U.S. flag at Mass

In Paul Turner's Blog by Paul Turner

Q: Thank you so much for your informative blog. In our parish, the U.S. Flag is included in the Entrance Procession carried by a member of the laity behind the Cross and then placed in a stand at the far end of the Sanctuary on Sunday’s prior to National Holidays. At the conclusion of the Mass, after the dismissal, a member of community  leads the congregation in the Pledge of Allegiance from the Ambo. Once that is complete, the Recessional Song is played and the Clergy start their recession from the Sanctuary. I have many concerns with practice, including that we are a very diverse parish with many nationalities as well as we some how elevate the pledge with the Mass.  What problems, if any does this practice cause?  Thank you.


A: The USCCB has a page on the placement of the flag in churches: https://www.usccb.org/prayer-and-worship/sacred-art-and-music/architecture-and-environment/display-of-flags-in-catholic-churches#:~:text=Neither%20the%20Code%20of%20Canon,the%20discretion%20of%20the%20pastor. . It doesn’t directly answer your question, but it does yield authority in such matters to the diocesan bishop. I’ll share my thoughts, but specific questions belong with your bishop.

There is a custom in the United States to display the flag in places where people gather in public, so the honor given flags in churches is more common here than in other countries.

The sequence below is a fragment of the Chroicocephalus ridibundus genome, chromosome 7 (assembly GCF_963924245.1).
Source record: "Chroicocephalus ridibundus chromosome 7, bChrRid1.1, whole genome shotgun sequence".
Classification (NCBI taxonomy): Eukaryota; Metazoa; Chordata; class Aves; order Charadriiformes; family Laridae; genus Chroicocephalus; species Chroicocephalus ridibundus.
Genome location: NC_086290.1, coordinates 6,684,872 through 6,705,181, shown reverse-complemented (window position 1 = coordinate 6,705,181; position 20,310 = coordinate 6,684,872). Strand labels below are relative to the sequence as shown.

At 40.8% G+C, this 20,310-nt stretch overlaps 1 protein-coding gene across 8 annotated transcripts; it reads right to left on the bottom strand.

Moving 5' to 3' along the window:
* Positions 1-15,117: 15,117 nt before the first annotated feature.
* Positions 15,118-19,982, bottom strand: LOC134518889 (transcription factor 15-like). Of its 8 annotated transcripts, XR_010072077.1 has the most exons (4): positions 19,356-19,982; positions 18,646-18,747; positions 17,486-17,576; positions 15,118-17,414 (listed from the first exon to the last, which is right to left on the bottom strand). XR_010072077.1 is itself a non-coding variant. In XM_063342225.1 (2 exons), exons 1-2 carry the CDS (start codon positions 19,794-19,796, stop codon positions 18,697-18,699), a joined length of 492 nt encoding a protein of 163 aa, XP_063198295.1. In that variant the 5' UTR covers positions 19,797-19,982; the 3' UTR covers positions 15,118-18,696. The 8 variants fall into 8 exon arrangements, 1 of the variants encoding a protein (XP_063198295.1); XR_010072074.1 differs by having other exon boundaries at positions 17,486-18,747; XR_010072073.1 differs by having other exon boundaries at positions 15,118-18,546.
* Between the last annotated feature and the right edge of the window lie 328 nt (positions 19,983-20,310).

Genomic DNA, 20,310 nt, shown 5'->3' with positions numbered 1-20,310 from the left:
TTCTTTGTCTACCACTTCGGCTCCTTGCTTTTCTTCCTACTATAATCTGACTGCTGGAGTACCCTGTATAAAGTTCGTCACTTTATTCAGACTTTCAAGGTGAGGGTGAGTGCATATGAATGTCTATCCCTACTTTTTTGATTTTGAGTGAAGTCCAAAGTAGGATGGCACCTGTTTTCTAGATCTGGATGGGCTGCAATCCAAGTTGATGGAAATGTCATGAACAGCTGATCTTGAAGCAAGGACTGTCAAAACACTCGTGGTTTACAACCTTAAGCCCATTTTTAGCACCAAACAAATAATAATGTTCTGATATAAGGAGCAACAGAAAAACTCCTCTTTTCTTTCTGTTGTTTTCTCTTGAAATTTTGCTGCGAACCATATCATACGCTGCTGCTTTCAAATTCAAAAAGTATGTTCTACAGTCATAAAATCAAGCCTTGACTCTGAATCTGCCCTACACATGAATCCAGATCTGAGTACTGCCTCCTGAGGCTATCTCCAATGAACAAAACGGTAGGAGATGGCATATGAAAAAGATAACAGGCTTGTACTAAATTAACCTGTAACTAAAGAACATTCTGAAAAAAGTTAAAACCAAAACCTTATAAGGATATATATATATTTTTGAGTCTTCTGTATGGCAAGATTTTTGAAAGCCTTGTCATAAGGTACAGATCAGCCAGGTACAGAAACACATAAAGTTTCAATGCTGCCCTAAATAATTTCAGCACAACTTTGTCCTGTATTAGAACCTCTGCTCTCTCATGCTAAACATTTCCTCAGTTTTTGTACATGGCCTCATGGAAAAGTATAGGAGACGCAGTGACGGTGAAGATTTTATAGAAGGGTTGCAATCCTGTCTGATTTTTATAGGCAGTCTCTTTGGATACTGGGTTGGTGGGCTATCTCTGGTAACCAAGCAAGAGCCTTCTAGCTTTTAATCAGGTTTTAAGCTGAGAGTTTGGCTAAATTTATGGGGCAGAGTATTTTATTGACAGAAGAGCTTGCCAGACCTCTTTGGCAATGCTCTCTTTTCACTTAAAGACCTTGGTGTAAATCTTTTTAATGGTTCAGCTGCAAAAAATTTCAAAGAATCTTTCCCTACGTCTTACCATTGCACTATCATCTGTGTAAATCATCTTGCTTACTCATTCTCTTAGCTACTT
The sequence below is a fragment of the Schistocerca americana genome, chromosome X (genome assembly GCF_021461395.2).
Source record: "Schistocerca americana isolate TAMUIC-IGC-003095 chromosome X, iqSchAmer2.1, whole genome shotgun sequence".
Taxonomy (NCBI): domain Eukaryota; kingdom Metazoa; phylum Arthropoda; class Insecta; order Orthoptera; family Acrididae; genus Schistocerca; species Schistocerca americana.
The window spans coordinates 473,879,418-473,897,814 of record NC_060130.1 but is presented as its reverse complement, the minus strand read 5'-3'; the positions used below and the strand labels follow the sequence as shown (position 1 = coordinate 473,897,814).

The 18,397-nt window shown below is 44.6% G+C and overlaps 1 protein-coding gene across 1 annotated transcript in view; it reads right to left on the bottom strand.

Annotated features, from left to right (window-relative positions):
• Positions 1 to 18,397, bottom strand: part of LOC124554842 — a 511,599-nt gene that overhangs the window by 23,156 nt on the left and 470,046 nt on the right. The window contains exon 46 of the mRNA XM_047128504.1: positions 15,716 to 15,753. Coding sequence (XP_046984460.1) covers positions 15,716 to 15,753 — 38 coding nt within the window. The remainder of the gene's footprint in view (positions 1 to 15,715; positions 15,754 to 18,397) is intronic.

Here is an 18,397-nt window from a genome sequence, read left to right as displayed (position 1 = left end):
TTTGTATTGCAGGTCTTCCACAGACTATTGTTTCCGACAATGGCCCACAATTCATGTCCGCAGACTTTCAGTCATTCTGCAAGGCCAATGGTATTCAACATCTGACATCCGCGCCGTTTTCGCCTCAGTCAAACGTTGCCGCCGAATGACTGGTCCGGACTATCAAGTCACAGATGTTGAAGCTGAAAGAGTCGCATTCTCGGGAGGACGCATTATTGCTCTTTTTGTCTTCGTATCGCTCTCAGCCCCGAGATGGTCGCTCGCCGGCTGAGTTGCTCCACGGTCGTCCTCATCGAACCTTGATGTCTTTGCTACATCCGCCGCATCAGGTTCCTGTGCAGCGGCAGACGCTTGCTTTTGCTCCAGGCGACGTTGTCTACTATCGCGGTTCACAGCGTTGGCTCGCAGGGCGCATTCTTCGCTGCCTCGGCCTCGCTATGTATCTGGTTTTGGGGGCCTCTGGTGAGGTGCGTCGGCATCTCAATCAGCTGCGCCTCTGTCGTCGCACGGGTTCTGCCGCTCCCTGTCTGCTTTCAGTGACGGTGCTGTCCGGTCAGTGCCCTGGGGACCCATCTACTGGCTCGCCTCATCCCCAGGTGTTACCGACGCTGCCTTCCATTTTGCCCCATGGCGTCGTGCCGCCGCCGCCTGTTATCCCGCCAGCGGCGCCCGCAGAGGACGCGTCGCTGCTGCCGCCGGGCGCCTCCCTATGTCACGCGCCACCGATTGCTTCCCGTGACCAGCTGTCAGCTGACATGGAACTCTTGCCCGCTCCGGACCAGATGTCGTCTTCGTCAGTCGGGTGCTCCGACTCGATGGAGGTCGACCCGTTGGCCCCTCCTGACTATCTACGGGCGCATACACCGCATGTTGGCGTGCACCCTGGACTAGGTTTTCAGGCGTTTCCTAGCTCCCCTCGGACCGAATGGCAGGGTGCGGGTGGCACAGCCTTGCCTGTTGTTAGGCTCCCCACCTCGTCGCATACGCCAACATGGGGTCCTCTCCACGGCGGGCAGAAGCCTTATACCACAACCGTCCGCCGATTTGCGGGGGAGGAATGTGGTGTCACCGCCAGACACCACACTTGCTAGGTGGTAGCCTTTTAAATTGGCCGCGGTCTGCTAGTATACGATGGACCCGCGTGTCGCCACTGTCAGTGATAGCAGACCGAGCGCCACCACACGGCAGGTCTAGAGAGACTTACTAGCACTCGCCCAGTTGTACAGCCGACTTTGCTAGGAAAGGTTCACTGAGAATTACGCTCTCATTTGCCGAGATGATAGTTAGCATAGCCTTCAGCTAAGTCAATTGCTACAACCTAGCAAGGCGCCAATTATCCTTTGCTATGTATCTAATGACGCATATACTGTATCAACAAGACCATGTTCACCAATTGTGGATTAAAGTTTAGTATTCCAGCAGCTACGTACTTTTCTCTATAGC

As for its intersection with liturgical guidelines, GIRM 120c places “other ministers” in the entrance procession after the thurible, candles and cross, and before the reader (or deacon) carrying the book of the gospels. I have argued that the vagueness of the expression “other ministers” creates a space for persons with special roles in the liturgy: candidates for confirmation or first communion, or couples presenting a child for baptism or celebrating their jubilee. I suppose someone could argue that a person bearing the national flag on a holiday weekend serves as a “minister” and therefore may occupy a place in the procession.

However, when the flag is carried in procession outside worship, it deservedly ranks as the center of attention. It prepares Americans to sing our national anthem or to pledge allegiance. In a liturgical procession, Christ ranks as the center of attention, symbolized by the cross and the priest who celebrates the Eucharist. The inclusion of a flag in that procession—to me—diminishes the significance of the flag and confuses the purpose of the procession.

The USCCB’s page focuses its attention on the proper placement of a flag within a space, which—to me—is more to the point. It best occupies a stationary place, not a spot in the liturgical procession. Setting the flag in a place of honor on holidays may help Americans express their thanks to God for the blessings of our country. It may also designate this as a public place, which believers in turn use for the sake of worship.

As for the pledge of allegiance, again, it seems at cross purposes with the liturgy. Its inclusion is not expressly forbidden, but it would be more appropriate as part of the announcements rather than part of the recession. And it should never be led from the ambo. GIRM 309 gives restrictions on the use of the ambo that many parishes ignore, which imperils our appreciation of the singular dignity of the Word of God.

I wouldn’t be too concerned as displays of affection for our country in the presence of persons of other nationalities. Many of the immigrants, migrants and tourists I meet love our country and are impressed with our pride in its emblems.

Again, just my thoughts. Check with your bishop.